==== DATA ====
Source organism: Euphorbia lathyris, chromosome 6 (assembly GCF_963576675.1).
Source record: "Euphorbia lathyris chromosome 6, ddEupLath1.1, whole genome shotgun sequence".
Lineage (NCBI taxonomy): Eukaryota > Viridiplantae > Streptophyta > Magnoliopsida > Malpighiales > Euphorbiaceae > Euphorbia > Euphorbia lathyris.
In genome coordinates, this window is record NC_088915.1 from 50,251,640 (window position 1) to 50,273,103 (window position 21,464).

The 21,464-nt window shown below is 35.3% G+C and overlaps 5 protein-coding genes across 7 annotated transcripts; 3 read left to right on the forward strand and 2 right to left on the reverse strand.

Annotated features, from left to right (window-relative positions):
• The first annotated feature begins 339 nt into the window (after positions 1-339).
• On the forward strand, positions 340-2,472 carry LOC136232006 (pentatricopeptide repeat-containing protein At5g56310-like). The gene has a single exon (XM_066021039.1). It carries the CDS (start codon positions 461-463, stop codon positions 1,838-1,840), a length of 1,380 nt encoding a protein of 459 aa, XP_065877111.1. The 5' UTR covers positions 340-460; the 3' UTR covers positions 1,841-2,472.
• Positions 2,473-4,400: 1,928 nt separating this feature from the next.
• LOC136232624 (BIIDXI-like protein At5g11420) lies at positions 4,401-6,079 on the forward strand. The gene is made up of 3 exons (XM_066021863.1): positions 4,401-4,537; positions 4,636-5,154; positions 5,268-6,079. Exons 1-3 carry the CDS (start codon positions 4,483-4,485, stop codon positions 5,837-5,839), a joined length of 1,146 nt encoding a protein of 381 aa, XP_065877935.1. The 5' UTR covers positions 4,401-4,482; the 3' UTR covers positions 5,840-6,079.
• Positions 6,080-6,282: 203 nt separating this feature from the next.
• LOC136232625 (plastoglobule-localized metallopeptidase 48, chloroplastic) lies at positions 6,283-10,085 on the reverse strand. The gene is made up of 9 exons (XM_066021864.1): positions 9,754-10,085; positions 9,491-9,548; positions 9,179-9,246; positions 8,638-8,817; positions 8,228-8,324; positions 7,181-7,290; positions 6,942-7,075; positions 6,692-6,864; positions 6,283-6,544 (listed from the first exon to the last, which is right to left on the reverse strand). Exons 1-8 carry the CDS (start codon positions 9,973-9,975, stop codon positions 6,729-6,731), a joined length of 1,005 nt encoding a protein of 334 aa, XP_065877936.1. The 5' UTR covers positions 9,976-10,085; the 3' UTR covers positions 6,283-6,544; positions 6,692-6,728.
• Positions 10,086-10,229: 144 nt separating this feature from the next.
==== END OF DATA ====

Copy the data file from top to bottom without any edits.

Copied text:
Source organism: Euphorbia lathyris, chromosome 6 (assembly GCF_963576675.1).
Source record: "Euphorbia lathyris chromosome 6, ddEupLath1.1, whole genome shotgun sequence".
Lineage (NCBI taxonomy): Eukaryota > Viridiplantae > Streptophyta > Magnoliopsida > Malpighiales > Euphorbiaceae > Euphorbia > Euphorbia lathyris.
In genome coordinates, this window is record NC_088915.1 from 50,251,640 (window position 1) to 50,273,103 (window position 21,464).

The 21,464-nt window shown below is 35.3% G+C and overlaps 5 protein-coding genes across 7 annotated transcripts; 3 read left to right on the forward strand and 2 right to left on the reverse strand.

Annotated features, from left to right (window-relative positions):
• The first annotated feature begins 339 nt into the window (after positions 1-339).
• On the forward strand, positions 340-2,472 carry LOC136232006 (pentatricopeptide repeat-containing protein At5g56310-like). The gene has a single exon (XM_066021039.1). It carries the CDS (start codon positions 461-463, stop codon positions 1,838-1,840), a length of 1,380 nt encoding a protein of 459 aa, XP_065877111.1. The 5' UTR covers positions 340-460; the 3' UTR covers positions 1,841-2,472.
• Positions 2,473-4,400: 1,928 nt separating this feature from the next.
• LOC136232624 (BIIDXI-like protein At5g11420) lies at positions 4,401-6,079 on the forward strand. The gene is made up of 3 exons (XM_066021863.1): positions 4,401-4,537; positions 4,636-5,154; positions 5,268-6,079. Exons 1-3 carry the CDS (start codon positions 4,483-4,485, stop codon positions 5,837-5,839), a joined length of 1,146 nt encoding a protein of 381 aa, XP_065877935.1. The 5' UTR covers positions 4,401-4,482; the 3' UTR covers positions 5,840-6,079.
• Positions 6,080-6,282: 203 nt separating this feature from the next.
• LOC136232625 (plastoglobule-localized metallopeptidase 48, chloroplastic) lies at positions 6,283-10,085 on the reverse strand. The gene is made up of 9 exons (XM_066021864.1): positions 9,754-10,085; positions 9,491-9,548; positions 9,179-9,246; positions 8,638-8,817; positions 8,228-8,324; positions 7,181-7,290; positions 6,942-7,075; positions 6,692-6,864; positions 6,283-6,544 (listed from the first exon to the last, which is right to left on the reverse strand). Exons 1-8 carry the CDS (start codon positions 9,973-9,975, stop codon positions 6,729-6,731), a joined length of 1,005 nt encoding a protein of 334 aa, XP_065877936.1. The 5' UTR covers positions 9,976-10,085; the 3' UTR covers positions 6,283-6,544; positions 6,692-6,728.
• Positions 10,086-10,229: 144 nt separating this feature from the next.